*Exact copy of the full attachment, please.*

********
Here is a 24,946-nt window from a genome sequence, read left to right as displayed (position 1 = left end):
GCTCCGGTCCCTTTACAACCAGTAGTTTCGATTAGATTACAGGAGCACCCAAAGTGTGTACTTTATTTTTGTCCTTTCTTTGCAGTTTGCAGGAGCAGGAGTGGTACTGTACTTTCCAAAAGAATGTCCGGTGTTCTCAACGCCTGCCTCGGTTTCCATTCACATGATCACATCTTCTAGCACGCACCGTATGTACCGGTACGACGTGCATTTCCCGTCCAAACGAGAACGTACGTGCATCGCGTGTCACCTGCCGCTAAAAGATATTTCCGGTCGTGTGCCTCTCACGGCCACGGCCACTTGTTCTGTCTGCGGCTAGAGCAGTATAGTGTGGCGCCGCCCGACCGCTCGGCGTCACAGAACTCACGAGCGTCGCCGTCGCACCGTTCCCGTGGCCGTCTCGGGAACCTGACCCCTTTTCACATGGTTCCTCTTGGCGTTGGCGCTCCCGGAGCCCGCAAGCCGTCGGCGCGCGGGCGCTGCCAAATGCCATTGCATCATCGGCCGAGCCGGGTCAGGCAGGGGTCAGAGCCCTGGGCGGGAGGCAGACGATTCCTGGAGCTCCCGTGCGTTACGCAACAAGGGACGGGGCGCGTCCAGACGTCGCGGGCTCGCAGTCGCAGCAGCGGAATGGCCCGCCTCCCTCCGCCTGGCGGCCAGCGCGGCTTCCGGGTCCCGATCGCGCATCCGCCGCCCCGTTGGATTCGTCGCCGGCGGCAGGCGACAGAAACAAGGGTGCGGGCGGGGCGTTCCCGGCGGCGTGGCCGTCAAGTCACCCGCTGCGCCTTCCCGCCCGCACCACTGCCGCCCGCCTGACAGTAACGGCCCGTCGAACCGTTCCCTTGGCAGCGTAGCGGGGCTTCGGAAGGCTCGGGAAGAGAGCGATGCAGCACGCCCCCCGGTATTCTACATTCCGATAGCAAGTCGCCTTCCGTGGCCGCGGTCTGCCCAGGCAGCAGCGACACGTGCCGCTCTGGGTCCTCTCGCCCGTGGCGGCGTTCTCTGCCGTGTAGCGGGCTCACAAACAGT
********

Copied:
Here is a 24,946-nt window from a genome sequence, read left to right as displayed (position 1 = left end):
GCTCCGGTCCCTTTACAACCAGTAGTTTCGATTAGATTACAGGAGCACCCAAAGTGTGTACTTTATTTTTGTCCTTTCTTTGCAGTTTGCAGGAGCAGGAGTGGTACTGTACTTTCCAAAAGAATGTCCGGTGTTCTCAACGCCTGCCTCGGTTTCCATTCACATGATCACATCTTCTAGCACGCACCGTATGTACCGGTACGACGTGCATTTCCCGTCCAAACGAGAACGTACGTGCATCGCGTGTCACCTGCCGCTAAAAGATATTTCCGGTCGTGTGCCTCTCACGGCCACGGCCACTTGTTCTGTCTGCGGCTAGAGCAGTATAGTGTGGCGCCGCCCGACCGCTCGGCGTCACAGAACTCACGAGCGTCGCCGTCGCACCGTTCCCGTGGCCGTCTCGGGAACCTGACCCCTTTTCACATGGTTCCTCTTGGCGTTGGCGCTCCCGGAGCCCGCAAGCCGTCGGCGCGCGGGCGCTGCCAAATGCCATTGCATCATCGGCCGAGCCGGGTCAGGCAGGGGTCAGAGCCCTGGGCGGGAGGCAGACGATTCCTGGAGCTCCCGTGCGTTACGCAACAAGGGACGGGGCGCGTCCAGACGTCGCGGGCTCGCAGTCGCAGCAGCGGAATGGCCCGCCTCCCTCCGCCTGGCGGCCAGCGCGGCTTCCGGGTCCCGATCGCGCATCCGCCGCCCCGTTGGATTCGTCGCCGGCGGCAGGCGACAGAAACAAGGGTGCGGGCGGGGCGTTCCCGGCGGCGTGGCCGTCAAGTCACCCGCTGCGCCTTCCCGCCCGCACCACTGCCGCCCGCCTGACAGTAACGGCCCGTCGAACCGTTCCCTTGGCAGCGTAGCGGGGCTTCGGAAGGCTCGGGAAGAGAGCGATGCAGCACGCCCCCCGGTATTCTACATTCCGATAGCAAGTCGCCTTCCGTGGCCGCGGTCTGCCCAGGCAGCAGCGACACGTGCCGCTCTGGGTCCTCTCGCCCGTGGCGGCGTTCTCTGCCGTGTAGCGGGCTCACAAACAGT